ITHACA, NY – Due to national trends in the airline industry, the Ithaca-Tompkins Regional Airport could face a troubled future.
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During the Tompkins Economic Summit last week, Tompkins County Area Development President Michael Stamm spoke about the issue, explaining that major airline companies have been gradually moving away from 37-seat turboprop planes and 50-seat regional airliners in favor of larger planes that seat 75 people or more.
Airport Manager Mike Hall explained the simple economics of the issue: “You can imagine it’s more interesting for [airline companies] to have two pilots with 400 passengers on a big airliner that flies for six hours with one takeoff and one landing than it is to have two pilots and 40 passengers that flies for an hour with one takeoff.”
A 2014 New York Times report that examined this trend explains that international, long-haul service is the most efficient and profitable for the airline companies, especially given a hike in jetfuel prices, which has precipitated the shift. An MIT study cited in the article showed that, from 2005 to 2012, small airports lost flights more than twice as fast the 29 largest hub airports in the US.
“We’re currently seat-limited in Ithaca. We could easily fly tens of thousands more passengers if we had the seat availability, but we don’t have the seat availability because the airlines don’t have the pilots or the airplanes. Both of those factors are becoming really significant,” Hall said.
This is especially troubling for Tompkins because of it’s “centrally isolated” status — with no major interstate routes running through it, Hall says that Tompkins must rely on its airport more than most cities.
However, Tompkins does have major strengths that other similarly-sized cities do not.
“The one thing that distinguishes us from many other airports is that we have a lot of downstream travel,” said Hall. “People don’t leave Ithaca to go to the first stop. They leave Ithaca to go to a hub to go on to Shanghai… we have a very international community in Ithaca, to a greater degree than many other cities our size.”
The leverage that the Tompkins-Ithaca Regional Airport has here is that the big airlines want to secure passengers for these longer international flights. If they don’t offer service from Ithaca, they risk losing potential passengers.
Another challenge that Stamm expressed during the Economic Summit and Hall echoed is that Ithaca’s position in the Northeast Corridor. Hub airports in the area, such as those in New York, Philadelphia and Newark, have both heavy air traffic and frequent bad weather.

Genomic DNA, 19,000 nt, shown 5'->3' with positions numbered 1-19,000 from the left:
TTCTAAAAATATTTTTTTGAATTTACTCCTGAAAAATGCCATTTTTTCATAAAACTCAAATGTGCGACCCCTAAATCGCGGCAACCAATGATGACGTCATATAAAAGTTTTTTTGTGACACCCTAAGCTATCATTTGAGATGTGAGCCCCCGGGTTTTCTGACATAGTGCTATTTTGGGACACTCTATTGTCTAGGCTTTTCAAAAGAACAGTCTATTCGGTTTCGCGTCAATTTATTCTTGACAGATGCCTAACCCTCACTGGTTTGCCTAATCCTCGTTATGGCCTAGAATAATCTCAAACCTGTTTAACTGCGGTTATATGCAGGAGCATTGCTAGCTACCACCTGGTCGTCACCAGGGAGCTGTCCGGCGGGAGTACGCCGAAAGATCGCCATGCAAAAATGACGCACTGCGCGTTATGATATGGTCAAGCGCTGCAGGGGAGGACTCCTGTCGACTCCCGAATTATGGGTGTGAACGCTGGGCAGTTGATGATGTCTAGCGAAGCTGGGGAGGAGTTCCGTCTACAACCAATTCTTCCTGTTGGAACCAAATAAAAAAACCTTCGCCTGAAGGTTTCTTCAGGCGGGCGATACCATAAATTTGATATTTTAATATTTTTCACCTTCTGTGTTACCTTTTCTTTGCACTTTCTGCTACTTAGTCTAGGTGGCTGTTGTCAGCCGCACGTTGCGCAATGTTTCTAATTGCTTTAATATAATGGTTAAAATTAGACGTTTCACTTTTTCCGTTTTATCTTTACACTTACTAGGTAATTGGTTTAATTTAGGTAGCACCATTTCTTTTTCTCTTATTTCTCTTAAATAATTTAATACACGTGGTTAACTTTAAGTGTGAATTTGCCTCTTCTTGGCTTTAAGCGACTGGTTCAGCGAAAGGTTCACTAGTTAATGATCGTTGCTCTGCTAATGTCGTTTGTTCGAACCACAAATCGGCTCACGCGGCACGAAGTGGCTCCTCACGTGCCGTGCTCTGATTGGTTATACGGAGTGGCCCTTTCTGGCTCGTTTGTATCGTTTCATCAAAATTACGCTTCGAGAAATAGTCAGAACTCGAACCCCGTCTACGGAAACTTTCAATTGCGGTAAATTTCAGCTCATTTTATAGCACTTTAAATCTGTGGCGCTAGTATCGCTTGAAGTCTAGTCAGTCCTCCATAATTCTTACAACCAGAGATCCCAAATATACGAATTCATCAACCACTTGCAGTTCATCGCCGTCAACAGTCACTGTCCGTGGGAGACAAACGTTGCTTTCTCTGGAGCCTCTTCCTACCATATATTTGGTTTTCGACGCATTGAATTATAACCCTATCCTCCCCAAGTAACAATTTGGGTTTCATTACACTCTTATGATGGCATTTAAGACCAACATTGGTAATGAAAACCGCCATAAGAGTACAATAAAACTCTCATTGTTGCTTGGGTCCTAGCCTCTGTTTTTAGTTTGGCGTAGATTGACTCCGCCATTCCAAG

Hall says that one of the goals going forward is to seek greater connectivity between Ithaca and other major hub airports across the country.
How to keep Ithaca flying
Some attendees at the economic summit questioned how they could help support and improve the local air service. One attendee who spoke up said that he was part of a local tech startup that sent out salespeople regularly and said that the airport experience was often “painful.”
Stamm explained it as a “chicken and egg,” and “use it or lose it” type of situation — that is, despite the problems, the reality of the situation is that if people stop flying out of Ithaca, the situation is likely to get worse. The airlines might perceive a reduce demand and pull even more flights, resulting in even worse service, and so on.
Hall pointed out that there are a lot of advantages to sticking with a local airport where possible. Cancellations and delays can happen anywhere, but if your airport is 15 minutes away it can be a lot less stressful to deal with than if you’re taking off from Syracuse or Rochester.
He added that the Tompkins-Ithaca Airport advocates for its passengers when there’s a conflict with the larger airlines, and may be able to do more than an individual passenger can.
“We’re trying to make it a very pleasant experience for the local traveling public, because we know, I know, the farther you have to drive to an airport the more hung out you are,” Hall said.
In an interesting bit of trivia, it appears that the challenges facing the airport might have been partially engineered by a local. Hall said that the shift toward maximum efficiency and profitability in the airlines could be traced back to late Cornell professor Alfred Kahn.
Kahn was an expert in regulation and deregulation, and became known as the “The Father of Airline Deregulation,” according to a Time Magazine article. Kahn is credited with paving the way for low-cost airlines like Southwest and JetBlue.
However, Hall argued that it also created a situation where profit and efficiency became the only considerations, which has led to the current troubles facing small airports nationwide.
(Featured photo courtesy of Jason O’Halloran on Flickr)
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